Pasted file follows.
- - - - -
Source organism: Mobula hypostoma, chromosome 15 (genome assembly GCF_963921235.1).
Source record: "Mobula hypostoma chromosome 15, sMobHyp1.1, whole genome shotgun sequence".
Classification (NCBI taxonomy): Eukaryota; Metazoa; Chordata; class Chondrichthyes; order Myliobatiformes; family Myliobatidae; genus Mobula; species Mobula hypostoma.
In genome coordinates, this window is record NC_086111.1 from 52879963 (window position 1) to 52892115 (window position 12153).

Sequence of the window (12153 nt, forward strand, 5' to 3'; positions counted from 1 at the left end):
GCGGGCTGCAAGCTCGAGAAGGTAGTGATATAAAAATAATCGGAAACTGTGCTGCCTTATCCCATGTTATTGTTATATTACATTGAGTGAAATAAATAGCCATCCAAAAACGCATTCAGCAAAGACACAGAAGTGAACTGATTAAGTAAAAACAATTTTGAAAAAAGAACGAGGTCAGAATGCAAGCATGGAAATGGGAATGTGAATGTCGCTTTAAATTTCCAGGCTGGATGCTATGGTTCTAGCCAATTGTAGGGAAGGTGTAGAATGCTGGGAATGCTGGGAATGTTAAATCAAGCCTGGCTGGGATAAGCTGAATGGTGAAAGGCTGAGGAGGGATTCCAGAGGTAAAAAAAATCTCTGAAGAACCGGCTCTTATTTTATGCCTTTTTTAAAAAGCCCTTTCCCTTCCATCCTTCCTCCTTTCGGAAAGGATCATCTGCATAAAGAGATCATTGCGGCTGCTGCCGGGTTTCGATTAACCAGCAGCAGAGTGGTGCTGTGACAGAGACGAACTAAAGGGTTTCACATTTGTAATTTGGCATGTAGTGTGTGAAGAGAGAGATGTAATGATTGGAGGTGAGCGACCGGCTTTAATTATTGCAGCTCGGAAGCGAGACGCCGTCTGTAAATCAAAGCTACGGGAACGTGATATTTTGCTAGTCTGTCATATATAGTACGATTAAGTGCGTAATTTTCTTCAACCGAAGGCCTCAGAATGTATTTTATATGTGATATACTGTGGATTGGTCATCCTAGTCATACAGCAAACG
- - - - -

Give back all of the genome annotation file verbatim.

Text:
Source organism: Mobula hypostoma, chromosome 15 (genome assembly GCF_963921235.1).
Source record: "Mobula hypostoma chromosome 15, sMobHyp1.1, whole genome shotgun sequence".
Classification (NCBI taxonomy): Eukaryota; Metazoa; Chordata; class Chondrichthyes; order Myliobatiformes; family Myliobatidae; genus Mobula; species Mobula hypostoma.
In genome coordinates, this window is record NC_086111.1 from 52879963 (window position 1) to 52892115 (window position 12153).

Sequence of the window (12153 nt, forward strand, 5' to 3'; positions counted from 1 at the left end):
GCGGGCTGCAAGCTCGAGAAGGTAGTGATATAAAAATAATCGGAAACTGTGCTGCCTTATCCCATGTTATTGTTATATTACATTGAGTGAAATAAATAGCCATCCAAAAACGCATTCAGCAAAGACACAGAAGTGAACTGATTAAGTAAAAACAATTTTGAAAAAAGAACGAGGTCAGAATGCAAGCATGGAAATGGGAATGTGAATGTCGCTTTAAATTTCCAGGCTGGATGCTATGGTTCTAGCCAATTGTAGGGAAGGTGTAGAATGCTGGGAATGCTGGGAATGTTAAATCAAGCCTGGCTGGGATAAGCTGAATGGTGAAAGGCTGAGGAGGGATTCCAGAGGTAAAAAAAATCTCTGAAGAACCGGCTCTTATTTTATGCCTTTTTTAAAAAGCCCTTTCCCTTCCATCCTTCCTCCTTTCGGAAAGGATCATCTGCATAAAGAGATCATTGCGGCTGCTGCCGGGTTTCGATTAACCAGCAGCAGAGTGGTGCTGTGACAGAGACGAACTAAAGGGTTTCACATTTGTAATTTGGCATGTAGTGTGTGAAGAGAGAGATGTAATGATTGGAGGTGAGCGACCGGCTTTAATTATTGCAGCTCGGAAGCGAGACGCCGTCTGTAAATCAAAGCTACGGGAACGTGATATTTTGCTAGTCTGTCATATATAGTACGATTAAGTGCGTAATTTTCTTCAACCGAAGGCCTCAGAATGTATTTTATATGTGATATACTGTGGATTGGTCATCCTAGTCATACAGCAAACG